SAN FRANCISCO (CN) – The Freedom of Information Act trumps an Internal Revenue Service policy for handling data requests, a federal judge ruled.
Public.Resource.org, a nonprofit dedicated to improving access to government records, sued the IRS a year ago after the agency denied its request for records. U.S. District Judge William Orrick denied the IRS’ motion to dismiss on June 20.
Public.Resource’s (PRO) projects include making more than 6,000 government videos available to the public and posting a complete historical archive of U.S. Courts of Appeals opinions online.
In March 2013, the organization requested from the IRS Form 990 filings for nine tax-exempt organizations from 2011. Form 990 filings are filed publicly and are supposed to be available to the public. They include revenue and expense information, company assets and liabilities and executive compensation. PRO says it uses that information to keep an eye on nonprofits.
“The Form 990 is directly analogous to EDGAR filing required to be made by publicly traded corporations by the SEC,” according to PRO’s federal complaint. “In both cases, the information is collected by the government and is meant to be released as a way of making our markets more efficient and more transparent.”
The IRS refused PRO’s request for files in modernized e-file format or “any other machine-readable format,” according to the complaint.
The IRS claimed the requested files fall under section 6104 of the Internal Revenue Code, the IRS’s statute for 990 filings, which dictates the “means” by which the data is released.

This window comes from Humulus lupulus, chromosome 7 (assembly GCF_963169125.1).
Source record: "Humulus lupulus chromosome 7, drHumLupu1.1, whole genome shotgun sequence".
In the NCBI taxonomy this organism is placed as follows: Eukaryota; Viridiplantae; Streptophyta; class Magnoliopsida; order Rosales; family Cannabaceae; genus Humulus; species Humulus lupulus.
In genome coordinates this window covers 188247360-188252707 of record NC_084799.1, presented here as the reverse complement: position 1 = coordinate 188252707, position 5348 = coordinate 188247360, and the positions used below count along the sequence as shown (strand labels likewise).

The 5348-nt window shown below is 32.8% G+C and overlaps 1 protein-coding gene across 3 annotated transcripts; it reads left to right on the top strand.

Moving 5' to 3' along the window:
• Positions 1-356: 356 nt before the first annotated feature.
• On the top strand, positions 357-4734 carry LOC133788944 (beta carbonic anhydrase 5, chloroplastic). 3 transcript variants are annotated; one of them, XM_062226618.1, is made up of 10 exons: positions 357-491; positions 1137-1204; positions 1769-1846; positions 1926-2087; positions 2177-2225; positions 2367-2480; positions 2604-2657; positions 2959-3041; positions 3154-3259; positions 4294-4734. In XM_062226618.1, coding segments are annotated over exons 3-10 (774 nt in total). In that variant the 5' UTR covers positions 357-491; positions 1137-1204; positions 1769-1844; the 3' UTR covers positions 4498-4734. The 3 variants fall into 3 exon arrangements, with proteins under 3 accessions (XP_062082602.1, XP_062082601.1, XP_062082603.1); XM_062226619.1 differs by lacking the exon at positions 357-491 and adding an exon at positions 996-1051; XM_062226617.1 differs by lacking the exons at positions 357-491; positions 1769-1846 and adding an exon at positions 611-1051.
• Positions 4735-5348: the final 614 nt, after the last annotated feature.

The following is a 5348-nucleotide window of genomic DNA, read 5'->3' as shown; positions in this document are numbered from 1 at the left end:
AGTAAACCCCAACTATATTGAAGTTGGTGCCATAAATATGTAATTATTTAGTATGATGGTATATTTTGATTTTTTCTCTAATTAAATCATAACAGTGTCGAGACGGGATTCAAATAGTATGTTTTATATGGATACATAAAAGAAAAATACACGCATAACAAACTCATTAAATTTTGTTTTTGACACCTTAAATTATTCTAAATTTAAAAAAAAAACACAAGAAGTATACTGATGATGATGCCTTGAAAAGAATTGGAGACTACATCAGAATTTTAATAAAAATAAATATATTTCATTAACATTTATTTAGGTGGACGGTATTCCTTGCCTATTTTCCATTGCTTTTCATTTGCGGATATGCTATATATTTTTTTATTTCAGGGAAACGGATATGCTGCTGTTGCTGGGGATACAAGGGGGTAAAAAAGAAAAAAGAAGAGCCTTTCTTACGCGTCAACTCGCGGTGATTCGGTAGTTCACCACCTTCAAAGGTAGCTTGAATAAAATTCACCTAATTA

PRO sued the IRS in June 2013, seeking declaratory and injunctive relief under the FOIA and the Administrative Procedures Act, claiming the IRS’s “means” are inadequate and that its internal code is superseded by the FOIA.
The IRS filed a motion to dismiss in September 2013 for failure to state a claim, arguing that the FOIA does not apply to section 6104.
Judge Orrick found that it was not the intent of Congress to allow IRS rules and procedures to supersede the FOIA.
“As the Supreme Court has held, ‘the clear legislative intent of FOIA is to assure public access to all governmental records whose disclosure would not significantly harm specific governmental interest,” Orrick ruled.
He found that “nothing in the text, structure, purpose or legislative history of either statute indicates that section 6104 should supersede FOIA.”
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